In the absence of such a law, the determination of who was a real Pequot Indian was more art than science. In spite of the fact that the Pequots had a requirement in place requiring one-sixteenth Pequot blood to qualify as a member, as a general rule people became tribal members because Skip Hayward said they could. In the late-1970’s all the members were relatives of Skip Hayward, and all were White. That was about to change.
The Black Indians
In 1977 a woman named Juanita Reels testified before the Connecticut Indian Affairs Council that her father had told her he was born on the Pequot reservation. Her sister followed up with testimony saying that they had applied to join the Mashantucket Pequots but had been denied on the basis that they were Black. On hearing this, Skip Hayward, whose own tribal membership would not withstand close scrutiny, decided to avert any further controversy and accept Reels and her family. The decision came with baggage.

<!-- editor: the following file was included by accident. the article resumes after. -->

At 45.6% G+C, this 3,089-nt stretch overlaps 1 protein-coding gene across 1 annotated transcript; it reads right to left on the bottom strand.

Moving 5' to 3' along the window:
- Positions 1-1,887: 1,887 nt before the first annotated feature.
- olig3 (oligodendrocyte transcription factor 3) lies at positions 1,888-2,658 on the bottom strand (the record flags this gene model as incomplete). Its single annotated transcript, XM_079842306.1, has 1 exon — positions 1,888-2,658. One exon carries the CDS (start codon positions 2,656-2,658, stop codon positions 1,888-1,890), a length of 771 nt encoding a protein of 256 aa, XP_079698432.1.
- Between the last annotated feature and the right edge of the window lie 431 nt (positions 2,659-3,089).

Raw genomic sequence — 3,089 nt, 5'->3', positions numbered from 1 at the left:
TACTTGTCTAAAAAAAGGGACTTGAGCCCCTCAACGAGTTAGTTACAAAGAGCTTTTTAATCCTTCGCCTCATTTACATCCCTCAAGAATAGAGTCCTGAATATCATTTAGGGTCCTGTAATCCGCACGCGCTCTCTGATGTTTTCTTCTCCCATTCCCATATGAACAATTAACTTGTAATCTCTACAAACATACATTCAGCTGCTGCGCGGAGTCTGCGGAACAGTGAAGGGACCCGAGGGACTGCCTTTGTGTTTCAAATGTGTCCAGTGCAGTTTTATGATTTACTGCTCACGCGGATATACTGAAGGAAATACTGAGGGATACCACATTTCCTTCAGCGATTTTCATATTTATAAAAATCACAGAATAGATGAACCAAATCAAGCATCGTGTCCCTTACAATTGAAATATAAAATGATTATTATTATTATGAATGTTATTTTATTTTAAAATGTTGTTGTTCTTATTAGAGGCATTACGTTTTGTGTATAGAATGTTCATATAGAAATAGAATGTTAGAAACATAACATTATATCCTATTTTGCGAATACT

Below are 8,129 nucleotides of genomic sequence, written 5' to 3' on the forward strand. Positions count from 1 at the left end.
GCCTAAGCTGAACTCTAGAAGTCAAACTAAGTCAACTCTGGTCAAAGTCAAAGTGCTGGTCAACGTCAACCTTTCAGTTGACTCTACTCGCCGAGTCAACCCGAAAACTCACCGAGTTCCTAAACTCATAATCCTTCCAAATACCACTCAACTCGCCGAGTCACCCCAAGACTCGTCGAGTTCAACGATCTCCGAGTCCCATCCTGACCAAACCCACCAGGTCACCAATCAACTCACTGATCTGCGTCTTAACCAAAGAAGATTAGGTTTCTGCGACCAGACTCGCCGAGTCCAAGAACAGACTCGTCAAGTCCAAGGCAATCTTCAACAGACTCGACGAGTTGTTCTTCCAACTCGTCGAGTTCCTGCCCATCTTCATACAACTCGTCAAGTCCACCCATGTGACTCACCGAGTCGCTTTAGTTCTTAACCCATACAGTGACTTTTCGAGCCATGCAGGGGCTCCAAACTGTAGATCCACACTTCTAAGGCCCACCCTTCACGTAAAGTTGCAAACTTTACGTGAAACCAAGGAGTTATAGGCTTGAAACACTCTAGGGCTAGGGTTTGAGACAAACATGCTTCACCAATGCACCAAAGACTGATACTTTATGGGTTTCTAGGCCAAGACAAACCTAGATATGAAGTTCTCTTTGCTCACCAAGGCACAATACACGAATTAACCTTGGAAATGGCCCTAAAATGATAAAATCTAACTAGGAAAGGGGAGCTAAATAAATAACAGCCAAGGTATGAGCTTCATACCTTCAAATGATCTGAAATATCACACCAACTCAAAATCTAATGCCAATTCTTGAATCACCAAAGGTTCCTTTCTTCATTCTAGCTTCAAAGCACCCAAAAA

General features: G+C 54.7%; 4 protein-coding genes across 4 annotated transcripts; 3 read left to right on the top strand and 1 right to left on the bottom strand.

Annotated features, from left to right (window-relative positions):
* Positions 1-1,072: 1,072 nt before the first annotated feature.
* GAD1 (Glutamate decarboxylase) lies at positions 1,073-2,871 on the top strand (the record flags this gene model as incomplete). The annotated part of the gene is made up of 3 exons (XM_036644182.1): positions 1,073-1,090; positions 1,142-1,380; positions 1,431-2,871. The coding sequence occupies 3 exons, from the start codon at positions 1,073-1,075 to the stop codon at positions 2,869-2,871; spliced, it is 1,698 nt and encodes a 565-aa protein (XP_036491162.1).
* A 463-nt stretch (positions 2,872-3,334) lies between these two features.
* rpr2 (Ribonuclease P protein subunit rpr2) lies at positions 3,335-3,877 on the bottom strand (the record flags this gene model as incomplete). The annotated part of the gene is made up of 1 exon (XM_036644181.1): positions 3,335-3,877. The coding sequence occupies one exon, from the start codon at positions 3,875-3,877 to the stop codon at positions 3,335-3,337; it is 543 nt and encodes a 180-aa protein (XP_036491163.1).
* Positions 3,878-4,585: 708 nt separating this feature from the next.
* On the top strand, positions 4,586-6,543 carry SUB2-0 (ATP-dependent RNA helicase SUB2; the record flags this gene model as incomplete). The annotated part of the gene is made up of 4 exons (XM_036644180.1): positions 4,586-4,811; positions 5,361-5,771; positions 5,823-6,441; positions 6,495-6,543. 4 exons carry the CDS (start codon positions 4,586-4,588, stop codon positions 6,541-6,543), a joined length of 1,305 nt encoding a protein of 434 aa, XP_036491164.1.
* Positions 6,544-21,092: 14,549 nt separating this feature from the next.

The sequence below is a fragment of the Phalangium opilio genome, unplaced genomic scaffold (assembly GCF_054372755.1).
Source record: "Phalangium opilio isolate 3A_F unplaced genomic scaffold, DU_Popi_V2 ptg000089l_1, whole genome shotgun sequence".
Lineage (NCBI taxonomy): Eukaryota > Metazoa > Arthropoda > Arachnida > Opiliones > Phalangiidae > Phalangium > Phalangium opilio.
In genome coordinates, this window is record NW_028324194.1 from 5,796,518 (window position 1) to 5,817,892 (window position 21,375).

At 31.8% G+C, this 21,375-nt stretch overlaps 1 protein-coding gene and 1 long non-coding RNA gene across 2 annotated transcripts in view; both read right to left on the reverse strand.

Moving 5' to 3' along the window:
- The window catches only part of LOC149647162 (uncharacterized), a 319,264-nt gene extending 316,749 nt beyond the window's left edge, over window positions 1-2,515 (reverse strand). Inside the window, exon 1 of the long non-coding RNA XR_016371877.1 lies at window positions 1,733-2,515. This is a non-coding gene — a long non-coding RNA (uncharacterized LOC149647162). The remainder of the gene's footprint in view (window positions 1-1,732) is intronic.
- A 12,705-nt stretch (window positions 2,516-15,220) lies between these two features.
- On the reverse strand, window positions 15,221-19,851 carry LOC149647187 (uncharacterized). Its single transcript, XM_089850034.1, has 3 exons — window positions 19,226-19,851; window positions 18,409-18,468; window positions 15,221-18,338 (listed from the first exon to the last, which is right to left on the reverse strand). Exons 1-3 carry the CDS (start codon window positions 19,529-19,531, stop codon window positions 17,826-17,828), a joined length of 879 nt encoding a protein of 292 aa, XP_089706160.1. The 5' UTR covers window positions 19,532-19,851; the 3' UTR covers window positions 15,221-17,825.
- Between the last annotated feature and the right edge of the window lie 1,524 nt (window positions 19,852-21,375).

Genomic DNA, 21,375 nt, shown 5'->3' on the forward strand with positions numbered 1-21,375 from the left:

Not only did admitting them open the door to other Black relatives of the Reels claiming tribal membership, it brought people into the tribe Skip Hayward didn’t know and couldn’t vouch for. One such was Juanita Reels’ son, Kenny Reels, whose abrasive personality and sense of entitlement would be the weakness that would bring Skip Hayward down.
Skip Hayward and his management team had always emphasized investing in further development. Prior to 1995 most casino revenues were being plowed back into the business with the object of developing and expanding Foxwoods. Skip Hayward and his family had grand plans, plans that included restaurants, theaters, shopping centers, golf courses, and a theme park. He envisioned turning southeastern Connecticut into a destination resort to equal Orlando. His Malaysian investors loved his vision. But Kenny Reels saw things differently.
As a member of the tribal council with a seat on the board, Reels objected to the way the casino was being run. From his perspective, Hayward and the other White tribal members were wasting money and enriching themselves at the expense of the newer Black members. He wanted that changed. Consequently, he endorsed a resolution restructuring the tribal government by adding two seats to the tribal council that would better reflect the tribe’s racial diversity. Hayward barely noticed.